Iran Ends Its Talks With
U.S. on Iraq
TEHRAN, Iran (AP) - Iran
ended talks with the United States over how to restore order in Iraq after
concluding the negotiations were "going nowhere," Iran's foreign
minister said Wednesday in a rare acknowledgment of official talks between
Tehran and Washington.
Foreign Minister Kamal Kharrazi said no progress
was made during the talks and that Washington's reliance on military force was
fueling violence in Iraq.
"Previously, we had
dialogue" about Iraq, Kharrazi
told reporters. "Currently it has stopped because we felt we were going
nowhere. The Americans give promises but don't keep their promises. Currently,
they are taking a wrong path."
He gave no details of the
talks, such as who was involved or where they took place.
In Washington, State Department spokesman Richard
Boucher declined to say whether the United States asked Iran to help calm the situation in Iraq.
said Iran and the United States were still in contact through the
Swiss Embassy. In the absence of formal diplomatic relations between the two
countries, Switzerland looks after American interests in Iran.
"There has been a lot
of correspondence with the U.S. about Iraq" through the Swiss Embassy, he
said. "Naturally, there are such requests from the U.S. that we help improve the situation
in Iraq, and we are making efforts in this
The official Islamic
Republic News Agency reported Wednesday that a top Foreign Ministry official, Hossein Sadeghi, was sent to Iraq to consult with members of the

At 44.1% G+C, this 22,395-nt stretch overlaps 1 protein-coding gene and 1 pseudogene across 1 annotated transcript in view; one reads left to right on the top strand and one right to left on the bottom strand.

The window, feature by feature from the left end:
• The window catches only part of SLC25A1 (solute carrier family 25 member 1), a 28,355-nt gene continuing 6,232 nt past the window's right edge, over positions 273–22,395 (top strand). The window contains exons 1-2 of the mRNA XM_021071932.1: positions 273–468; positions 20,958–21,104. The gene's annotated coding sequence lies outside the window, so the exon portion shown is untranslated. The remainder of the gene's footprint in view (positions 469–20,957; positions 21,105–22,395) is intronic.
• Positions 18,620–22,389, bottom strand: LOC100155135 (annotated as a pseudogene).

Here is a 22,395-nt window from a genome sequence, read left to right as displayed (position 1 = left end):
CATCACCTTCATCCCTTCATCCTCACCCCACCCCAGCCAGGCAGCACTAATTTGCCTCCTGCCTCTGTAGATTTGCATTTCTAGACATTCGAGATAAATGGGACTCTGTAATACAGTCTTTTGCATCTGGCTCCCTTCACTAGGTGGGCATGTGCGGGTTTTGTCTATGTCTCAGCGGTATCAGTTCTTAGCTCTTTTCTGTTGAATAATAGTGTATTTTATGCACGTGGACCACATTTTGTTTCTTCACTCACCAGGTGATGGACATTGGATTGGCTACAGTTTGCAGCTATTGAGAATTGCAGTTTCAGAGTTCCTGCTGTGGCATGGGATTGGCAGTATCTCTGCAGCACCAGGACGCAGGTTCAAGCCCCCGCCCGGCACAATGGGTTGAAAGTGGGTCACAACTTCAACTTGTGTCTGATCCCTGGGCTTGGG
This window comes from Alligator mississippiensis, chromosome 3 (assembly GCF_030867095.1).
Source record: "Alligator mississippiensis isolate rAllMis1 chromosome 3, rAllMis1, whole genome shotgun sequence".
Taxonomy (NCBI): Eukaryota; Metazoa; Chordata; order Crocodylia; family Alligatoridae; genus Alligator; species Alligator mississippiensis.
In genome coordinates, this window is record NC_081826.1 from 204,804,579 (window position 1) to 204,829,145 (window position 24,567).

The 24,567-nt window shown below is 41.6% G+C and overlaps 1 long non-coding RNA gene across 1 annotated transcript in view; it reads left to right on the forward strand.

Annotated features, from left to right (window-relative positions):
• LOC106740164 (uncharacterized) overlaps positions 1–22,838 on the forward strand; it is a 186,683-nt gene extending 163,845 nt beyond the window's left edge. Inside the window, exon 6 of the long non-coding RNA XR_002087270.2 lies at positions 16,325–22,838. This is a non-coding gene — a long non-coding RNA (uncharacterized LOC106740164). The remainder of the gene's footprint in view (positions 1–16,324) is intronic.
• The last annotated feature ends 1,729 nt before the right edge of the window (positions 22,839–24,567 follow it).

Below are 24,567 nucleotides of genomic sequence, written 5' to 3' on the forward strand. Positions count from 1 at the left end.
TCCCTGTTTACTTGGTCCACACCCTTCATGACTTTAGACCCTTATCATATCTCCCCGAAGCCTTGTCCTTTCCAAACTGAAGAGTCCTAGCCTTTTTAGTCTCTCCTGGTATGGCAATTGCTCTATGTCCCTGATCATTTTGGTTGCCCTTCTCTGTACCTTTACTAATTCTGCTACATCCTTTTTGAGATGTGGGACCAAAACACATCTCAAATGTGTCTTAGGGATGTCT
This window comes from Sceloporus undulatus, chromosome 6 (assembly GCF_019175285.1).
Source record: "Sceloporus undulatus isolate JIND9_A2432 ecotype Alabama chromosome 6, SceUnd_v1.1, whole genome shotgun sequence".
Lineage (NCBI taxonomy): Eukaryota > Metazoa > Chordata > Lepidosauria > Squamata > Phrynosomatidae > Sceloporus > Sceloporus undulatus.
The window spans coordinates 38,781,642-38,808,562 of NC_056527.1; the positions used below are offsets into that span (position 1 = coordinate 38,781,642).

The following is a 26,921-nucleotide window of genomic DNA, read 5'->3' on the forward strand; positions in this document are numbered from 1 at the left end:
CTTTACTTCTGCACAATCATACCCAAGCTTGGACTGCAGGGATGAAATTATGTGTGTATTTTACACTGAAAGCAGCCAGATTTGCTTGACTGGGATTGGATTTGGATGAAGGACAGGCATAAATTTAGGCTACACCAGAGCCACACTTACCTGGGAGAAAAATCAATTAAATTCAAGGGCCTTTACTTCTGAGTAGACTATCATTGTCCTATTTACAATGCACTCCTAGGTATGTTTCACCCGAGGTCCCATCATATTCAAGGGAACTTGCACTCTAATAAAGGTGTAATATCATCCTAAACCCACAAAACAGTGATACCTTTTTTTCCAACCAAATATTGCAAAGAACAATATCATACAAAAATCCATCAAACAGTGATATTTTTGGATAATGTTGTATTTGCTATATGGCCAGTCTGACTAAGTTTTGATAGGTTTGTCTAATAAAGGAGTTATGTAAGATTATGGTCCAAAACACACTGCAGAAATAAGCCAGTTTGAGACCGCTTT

U.S.-appointed Governing Council and Iraqi clerics.
Sadeghi's visit is believed to be in response
to Washington's request that Tehran help end the violence in Iraq.
But Boucher said Washington did not any invite Iranian
officials to Baghdad.
The Swiss Embassy refused
to comment on the contacts between Tehran and Washington.
Washington broke ties with Iran after Iranians seized the U.S.
Embassy in Tehran in November 1979. The militants
held 52 Americans hostage for 444 days.
In 2002, President Bush
listed Iran as part of an "axis of
evil" along with Iraq and North Korea.
Washington and Tehran are at odds over Iran's nuclear program. The Bush
administration suspects Iran is pursuing programs to develop
nuclear arms. Iran insists it only wants nuclear
reactors to meet energy demands.
Kharrazi said Iran was willing to help improve the
security situation in Iraq, but he gave no indication Tehran was trying to resume talks.
Iran "is making its utmost efforts to help resolve
the situation in Iraq as soon as possible so that the
power is given back to the Iraqi people," he said. "The solution is
for occupiers to leave Iraq."
Kharrazi advised the United States to consult with Iraqi clerics and Iraq's neighbors. Relying on force, he
said, "is a big mistake with severe consequences."
The U.S. military has been fighting on two
fronts in Iraq this month - against followers of a
vehemently anti-U.S. Shiite cleric, Muqtada al-Sadr, and against Sunni insurgents in the city of Fallujah.
Iran's Supreme Leader, Ayatollah Ali Khamenei,
said the United States is doomed to fail in Iraq.
"Americans will be
forced to leave Iraq with humiliation," he said on
state-run radio Wednesday. "Americans arrived in Iraq in the name of democracy but have
actually started killing people, making their record darker than ever
Khamenei also said Iraq's neighbors had no role in
fostering Iraqi resistance to the occupation.
Meanwhile, Italian Foreign
Minister Franco Frattini said that an Iranian
delegation was headed to Baghdad to help secure the release of four
Italian hostages held in Iraq.
Frattini didn't give details of the Iranian
mission, but presumably Italy, one of Iran's major trading partners, wants to
make the most any leverage Shiite Iran might have in Iraq.
The four were abducted
Monday, Frattini said, speaking in Rome. The unidentified abductors have
reportedly demanded Italy pull its 3,000 soldiers and
paramilitary police from Iraq, a move ruled out by Italian